For More Information, Please Call Us At call 603.524.3211

Health Information Library

Categories > Heart Health > Heart disease: Other heart conditions

Mayo Content Display

Valvuloplasty: Using balloons to open narrowed valves

» Recognizing stenosis

» Possible causes

» A quick fix

» Benefits of the procedure

How valves work

The human heart is an efficient muscular pump that has four chambers (two atria and two ventricles), each closed off by a valve—a strong, tissue-paper-thin leaflet. The valve acts like a gate that opens in response to the pressure exerted by blood pooling within the chamber. Once the blood has flowed through, the valve closes again.

To a toddler, a balloon is an object of delight; to a person with valve stenosis, or blocked heart valves, it can be a lifesaver when used in an angioplasty-like procedure called balloon valvuloplasty. An alternative to open-heart surgery, this procedure also can be used to correct narrowing of the aortic valve.

Recognizing stenosis

Valves ensure that blood flows properly through the chambers of the heart. When narrowing heart valves make this flow difficult, the heart’s cells are slowly starved. Early symptoms of valve stenosis are fatigue and shortness of breath; later on, chest pain, dizziness and fainting may occur. Left untreated, aortal valve stenosis eventually leads to angina (chest pain) and congestive heart failure.

Possible causes

Valves narrow for various reasons. Some babies are born with malformed valves, and rheumatic fever in childhood can damage the flaps of the mitral valve. Heart walls often thicken with age, causing valve flaps to stiffen. Sometimes calcium deposits prevent valves from opening all the way.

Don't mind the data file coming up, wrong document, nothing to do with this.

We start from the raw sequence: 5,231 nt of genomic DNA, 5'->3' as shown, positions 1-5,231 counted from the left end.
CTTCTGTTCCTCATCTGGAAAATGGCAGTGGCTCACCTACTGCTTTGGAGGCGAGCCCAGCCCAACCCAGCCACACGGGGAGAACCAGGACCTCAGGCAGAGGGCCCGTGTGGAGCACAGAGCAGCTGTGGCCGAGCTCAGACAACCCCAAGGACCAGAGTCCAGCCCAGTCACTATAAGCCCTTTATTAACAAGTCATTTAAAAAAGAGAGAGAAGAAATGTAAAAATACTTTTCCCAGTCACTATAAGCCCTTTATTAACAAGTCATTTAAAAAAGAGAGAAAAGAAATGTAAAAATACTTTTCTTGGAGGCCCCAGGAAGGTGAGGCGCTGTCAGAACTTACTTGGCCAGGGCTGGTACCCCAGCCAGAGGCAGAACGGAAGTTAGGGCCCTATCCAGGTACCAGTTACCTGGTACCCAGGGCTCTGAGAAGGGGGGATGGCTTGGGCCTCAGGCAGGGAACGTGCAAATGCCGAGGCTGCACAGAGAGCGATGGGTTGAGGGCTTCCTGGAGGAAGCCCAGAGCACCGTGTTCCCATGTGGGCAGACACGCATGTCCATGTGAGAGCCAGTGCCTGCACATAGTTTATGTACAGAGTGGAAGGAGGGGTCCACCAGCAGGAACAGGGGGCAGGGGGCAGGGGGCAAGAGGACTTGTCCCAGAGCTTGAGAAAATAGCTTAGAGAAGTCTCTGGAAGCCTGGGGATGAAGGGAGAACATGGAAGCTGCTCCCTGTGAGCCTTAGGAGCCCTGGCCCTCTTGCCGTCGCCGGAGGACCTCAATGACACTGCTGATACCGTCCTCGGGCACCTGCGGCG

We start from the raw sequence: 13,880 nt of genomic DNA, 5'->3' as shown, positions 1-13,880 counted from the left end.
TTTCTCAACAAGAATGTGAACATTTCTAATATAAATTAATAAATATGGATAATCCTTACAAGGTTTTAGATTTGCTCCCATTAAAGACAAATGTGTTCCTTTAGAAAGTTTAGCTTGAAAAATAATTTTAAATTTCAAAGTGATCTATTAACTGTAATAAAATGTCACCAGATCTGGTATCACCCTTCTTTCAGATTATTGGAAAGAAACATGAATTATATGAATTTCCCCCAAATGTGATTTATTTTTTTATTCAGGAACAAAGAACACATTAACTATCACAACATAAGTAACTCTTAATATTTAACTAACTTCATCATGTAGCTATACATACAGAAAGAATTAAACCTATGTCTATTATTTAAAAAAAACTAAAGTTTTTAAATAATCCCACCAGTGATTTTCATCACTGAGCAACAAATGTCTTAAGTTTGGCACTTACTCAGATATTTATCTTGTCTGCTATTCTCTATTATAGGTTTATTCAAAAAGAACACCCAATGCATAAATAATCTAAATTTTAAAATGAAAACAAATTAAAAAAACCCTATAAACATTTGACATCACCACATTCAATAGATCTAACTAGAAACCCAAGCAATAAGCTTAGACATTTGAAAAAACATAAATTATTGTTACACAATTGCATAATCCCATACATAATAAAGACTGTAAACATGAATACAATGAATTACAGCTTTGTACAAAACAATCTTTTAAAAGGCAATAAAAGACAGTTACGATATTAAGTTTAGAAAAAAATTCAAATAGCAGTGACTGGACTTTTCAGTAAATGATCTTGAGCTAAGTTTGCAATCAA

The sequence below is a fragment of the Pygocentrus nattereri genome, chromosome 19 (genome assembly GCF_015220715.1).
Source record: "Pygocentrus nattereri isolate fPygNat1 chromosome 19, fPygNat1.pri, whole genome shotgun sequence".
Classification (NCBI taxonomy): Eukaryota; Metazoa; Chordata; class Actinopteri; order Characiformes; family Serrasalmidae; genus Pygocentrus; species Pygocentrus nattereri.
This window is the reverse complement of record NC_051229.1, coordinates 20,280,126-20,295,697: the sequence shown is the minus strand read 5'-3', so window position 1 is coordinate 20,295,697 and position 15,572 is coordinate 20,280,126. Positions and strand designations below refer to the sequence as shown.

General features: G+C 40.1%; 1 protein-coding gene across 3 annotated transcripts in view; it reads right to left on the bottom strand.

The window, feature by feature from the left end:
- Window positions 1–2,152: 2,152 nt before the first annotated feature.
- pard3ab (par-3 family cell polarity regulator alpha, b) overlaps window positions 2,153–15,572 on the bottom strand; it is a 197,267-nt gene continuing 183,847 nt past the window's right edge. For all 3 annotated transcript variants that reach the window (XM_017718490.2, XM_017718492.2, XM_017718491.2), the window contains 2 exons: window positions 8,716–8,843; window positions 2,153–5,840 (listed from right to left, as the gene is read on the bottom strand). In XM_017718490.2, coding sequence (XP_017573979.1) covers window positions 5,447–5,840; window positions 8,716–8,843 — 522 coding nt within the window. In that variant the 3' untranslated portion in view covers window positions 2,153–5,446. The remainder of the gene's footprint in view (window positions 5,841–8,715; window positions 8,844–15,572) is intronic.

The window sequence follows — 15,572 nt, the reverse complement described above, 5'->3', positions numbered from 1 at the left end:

A quick fix

In valvuloplasty, a balloon, attached to a catheter, is threaded along a guide wire that has been inserted in an artery in the groin and directed toward the valve. The deflated balloon is positioned in the valve, where it is inflated several times at high pressure. While the procedure can double the size of the opening, it will never expand the valve to its original diameter—about the size of a quarter for the aortic valve and the size of a half-dollar for the mitral valve.

Benefits of the procedure

While it’s still not clear whether valvuloplasty is effective for all narrowed valves, physicians are high on the fact that it uses the patient’s own tissue to minimize the formation of blood clots, sparing patients a lifetime on anticoagulant medication. And patients, of course, welcome the chance to avoid open-heart surgery as well as the promise of a quicker, less painful recuperation.

© 2014 Dowden Health Media